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This article was published on November 26, 2013

King co-founder Thomas Hartwig talks about the delicate balancing act for free-to-play games

King co-founder Thomas Hartwig talks about the delicate balancing act for free-to-play games
Nick Summers
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Nick Summers

Nick Summers is a technology journalist for The Next Web. He writes on all sorts of topics, although he has a passion for gadgets, apps and Nick Summers is a technology journalist for The Next Web. He writes on all sorts of topics, although he has a passion for gadgets, apps and video games in particular. You can reach him on Twitter, circle him on Google+ and connect with him on LinkedIn.

Free-to-play games have a bad reputation. The mechanics, structure and difficulty are often designed in a way that incentivizes in-app purchases. Some players feel they are being tricked into these payments and try to resist them at all costs, while parents worry what their children will rack up a frightful bill in the App Store or Google Play.

Nevertheless, the free-to-play model is heralded as the future of mobile games. It was one of six fundamental factors that Thomas Hartwig, co-founder of game developer King, called out in a speech entitled ‘How to get 100 million players’ at the How to Web 2013 conference in Romania last week.

“We try to design all of our games using this model,” he said. “We want it to be free for everyone. We don’t want any barriers.”

Candy Crush Saga

King’s most prolific release, Candy Crush Saga, needs little introduction. In exactly twelve months, the game has accrued 500 million downloads across iOS, Android and Facebook. More impressively, King has also navigated the near-impossible balancing act between monetization and playability. If you take a look at the reviews in the App Store or Google Play, you’ll find very few that deplore its use of the free-to-play model.

“The stuff that you buy in the game needs to make sense,” Hartwig told TNW. “They need to add to the game experience and the player experience. If it doesn’t make sense, then we shouldn’t charge for it. One of the reasons why the free-to-play model has a bad reputation is because some developers sell stuff that doesn’t make sense. And they charge a lot of money for it.”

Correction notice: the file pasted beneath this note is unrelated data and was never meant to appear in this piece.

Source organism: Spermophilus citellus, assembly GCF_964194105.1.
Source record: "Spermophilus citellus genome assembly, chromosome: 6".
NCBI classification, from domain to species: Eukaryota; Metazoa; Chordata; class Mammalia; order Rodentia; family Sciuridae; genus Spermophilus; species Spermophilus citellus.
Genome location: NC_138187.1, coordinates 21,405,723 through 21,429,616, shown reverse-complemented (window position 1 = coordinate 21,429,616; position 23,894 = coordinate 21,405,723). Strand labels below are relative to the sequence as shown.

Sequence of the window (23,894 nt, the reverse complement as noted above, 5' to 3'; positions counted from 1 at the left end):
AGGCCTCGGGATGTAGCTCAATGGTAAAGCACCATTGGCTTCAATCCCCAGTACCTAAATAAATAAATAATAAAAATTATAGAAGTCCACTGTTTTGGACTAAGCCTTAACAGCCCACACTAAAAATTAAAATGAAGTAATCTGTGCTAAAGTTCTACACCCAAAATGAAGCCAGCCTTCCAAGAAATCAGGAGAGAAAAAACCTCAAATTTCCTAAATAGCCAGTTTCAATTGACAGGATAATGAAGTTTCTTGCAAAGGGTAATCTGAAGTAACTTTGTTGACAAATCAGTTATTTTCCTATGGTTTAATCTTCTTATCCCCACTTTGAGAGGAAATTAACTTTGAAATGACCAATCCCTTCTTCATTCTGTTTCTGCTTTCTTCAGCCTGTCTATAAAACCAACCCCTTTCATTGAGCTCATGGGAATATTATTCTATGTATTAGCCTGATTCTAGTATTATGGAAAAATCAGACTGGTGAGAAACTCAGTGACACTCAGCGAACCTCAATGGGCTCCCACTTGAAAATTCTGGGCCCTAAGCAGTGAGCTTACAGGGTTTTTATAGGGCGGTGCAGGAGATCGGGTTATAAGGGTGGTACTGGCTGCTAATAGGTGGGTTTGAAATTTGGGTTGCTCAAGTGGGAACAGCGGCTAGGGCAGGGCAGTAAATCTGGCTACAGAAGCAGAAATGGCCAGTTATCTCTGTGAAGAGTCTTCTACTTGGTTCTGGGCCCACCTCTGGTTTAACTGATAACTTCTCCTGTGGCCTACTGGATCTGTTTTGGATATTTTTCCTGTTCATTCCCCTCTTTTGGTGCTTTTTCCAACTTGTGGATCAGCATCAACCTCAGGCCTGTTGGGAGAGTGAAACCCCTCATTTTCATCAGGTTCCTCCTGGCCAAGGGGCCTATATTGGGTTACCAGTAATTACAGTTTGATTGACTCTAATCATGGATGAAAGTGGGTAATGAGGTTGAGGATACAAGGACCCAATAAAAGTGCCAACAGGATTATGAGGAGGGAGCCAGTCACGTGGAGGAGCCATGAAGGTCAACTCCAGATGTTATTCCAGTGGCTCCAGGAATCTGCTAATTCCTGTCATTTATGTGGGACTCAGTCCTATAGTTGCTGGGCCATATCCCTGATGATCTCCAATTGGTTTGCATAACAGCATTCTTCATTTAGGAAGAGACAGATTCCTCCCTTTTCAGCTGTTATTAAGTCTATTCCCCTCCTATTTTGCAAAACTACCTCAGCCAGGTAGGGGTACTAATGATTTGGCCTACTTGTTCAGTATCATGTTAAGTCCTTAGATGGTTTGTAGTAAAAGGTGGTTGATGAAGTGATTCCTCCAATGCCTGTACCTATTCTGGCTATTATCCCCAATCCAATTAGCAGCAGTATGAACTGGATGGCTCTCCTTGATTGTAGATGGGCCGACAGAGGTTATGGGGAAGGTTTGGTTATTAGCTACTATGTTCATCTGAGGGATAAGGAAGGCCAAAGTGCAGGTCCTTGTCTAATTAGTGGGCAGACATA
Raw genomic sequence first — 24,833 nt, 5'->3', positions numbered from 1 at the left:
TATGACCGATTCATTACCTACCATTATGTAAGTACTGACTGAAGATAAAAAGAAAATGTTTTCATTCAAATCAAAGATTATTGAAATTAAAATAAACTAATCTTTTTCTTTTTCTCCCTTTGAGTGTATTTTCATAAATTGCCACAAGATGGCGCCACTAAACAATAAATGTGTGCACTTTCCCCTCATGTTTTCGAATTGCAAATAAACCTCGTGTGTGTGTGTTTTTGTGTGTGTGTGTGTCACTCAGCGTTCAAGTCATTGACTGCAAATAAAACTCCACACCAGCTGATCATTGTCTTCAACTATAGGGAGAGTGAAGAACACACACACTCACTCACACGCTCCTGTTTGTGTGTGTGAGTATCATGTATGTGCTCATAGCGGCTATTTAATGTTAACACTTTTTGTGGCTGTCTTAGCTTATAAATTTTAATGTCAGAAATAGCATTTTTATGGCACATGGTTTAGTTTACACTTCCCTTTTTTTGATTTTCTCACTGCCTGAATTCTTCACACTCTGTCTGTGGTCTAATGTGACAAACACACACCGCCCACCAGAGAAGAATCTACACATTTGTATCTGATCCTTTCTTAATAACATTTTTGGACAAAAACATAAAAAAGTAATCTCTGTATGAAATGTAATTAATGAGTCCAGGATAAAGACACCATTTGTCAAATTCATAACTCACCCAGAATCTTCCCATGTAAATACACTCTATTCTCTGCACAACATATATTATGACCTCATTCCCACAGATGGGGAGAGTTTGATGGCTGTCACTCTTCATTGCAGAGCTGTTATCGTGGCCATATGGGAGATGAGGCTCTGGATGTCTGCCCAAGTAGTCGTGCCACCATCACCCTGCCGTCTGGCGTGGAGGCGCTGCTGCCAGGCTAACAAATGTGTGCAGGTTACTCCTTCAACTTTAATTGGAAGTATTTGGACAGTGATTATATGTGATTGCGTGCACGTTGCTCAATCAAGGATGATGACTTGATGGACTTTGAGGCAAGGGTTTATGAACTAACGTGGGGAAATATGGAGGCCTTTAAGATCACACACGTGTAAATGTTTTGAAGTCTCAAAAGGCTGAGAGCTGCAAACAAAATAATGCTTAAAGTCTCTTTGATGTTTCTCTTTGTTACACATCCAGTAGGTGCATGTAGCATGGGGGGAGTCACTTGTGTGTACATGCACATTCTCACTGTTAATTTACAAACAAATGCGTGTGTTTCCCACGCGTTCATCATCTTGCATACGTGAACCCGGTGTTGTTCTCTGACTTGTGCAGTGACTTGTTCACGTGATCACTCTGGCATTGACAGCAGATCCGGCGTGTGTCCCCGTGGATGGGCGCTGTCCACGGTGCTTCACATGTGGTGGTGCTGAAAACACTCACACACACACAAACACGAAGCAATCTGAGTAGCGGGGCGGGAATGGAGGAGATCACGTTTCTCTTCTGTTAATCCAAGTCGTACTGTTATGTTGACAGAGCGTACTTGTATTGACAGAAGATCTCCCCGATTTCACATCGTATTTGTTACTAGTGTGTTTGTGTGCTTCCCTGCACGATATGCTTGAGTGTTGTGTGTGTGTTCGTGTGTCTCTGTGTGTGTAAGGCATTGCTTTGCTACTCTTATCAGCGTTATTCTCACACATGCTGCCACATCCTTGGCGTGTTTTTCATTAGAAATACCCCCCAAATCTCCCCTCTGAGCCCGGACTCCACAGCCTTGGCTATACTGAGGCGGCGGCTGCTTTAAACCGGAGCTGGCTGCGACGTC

To stay true to that vision, each development team at King focuses predominantly on the in-game experience. How it plays, the presentation and whether the game feels timeless. Discussion around monetization and in-app transactions comes afterwards.

Tweak, tweak, tweak

Post-release, King continues to tweak and develop the way that these payments are handled in Candy Crush Saga. Like a tightrope walker, it’s important that game developers constantly analyze their work and make small, incremental adjustments as they move forward.

“We look at all of the different features within the game on a weekly basis,” Hartwig said. “We try to ship every two weeks to add new content or modifications to the game, or to add new features. We are constantly looking at everything and comparing it to how it was six months ago, and how those customers are doing compared to the new ones.”

“Some developers sell stuff that doesn’t make sense… and they charge a lot of money for it.”

If necessary, King is prepared to make radical changes. Six months ago the studio decided to remove all in-app advertising from Candy Crush Saga. In fact, the company ditched all of the ads it was showing both on mobile and the web. The impact it was having on the player’s in-game experience simply wasn’t justifiable in the long run.

It was a huge decision, but one that highlights just how important it is to strike the perfect balance in a free-to-play game. Monetize too aggressively and users will simply stop playing, but if you remove all of the hooks you risk developing a game that won’t produce any revenue.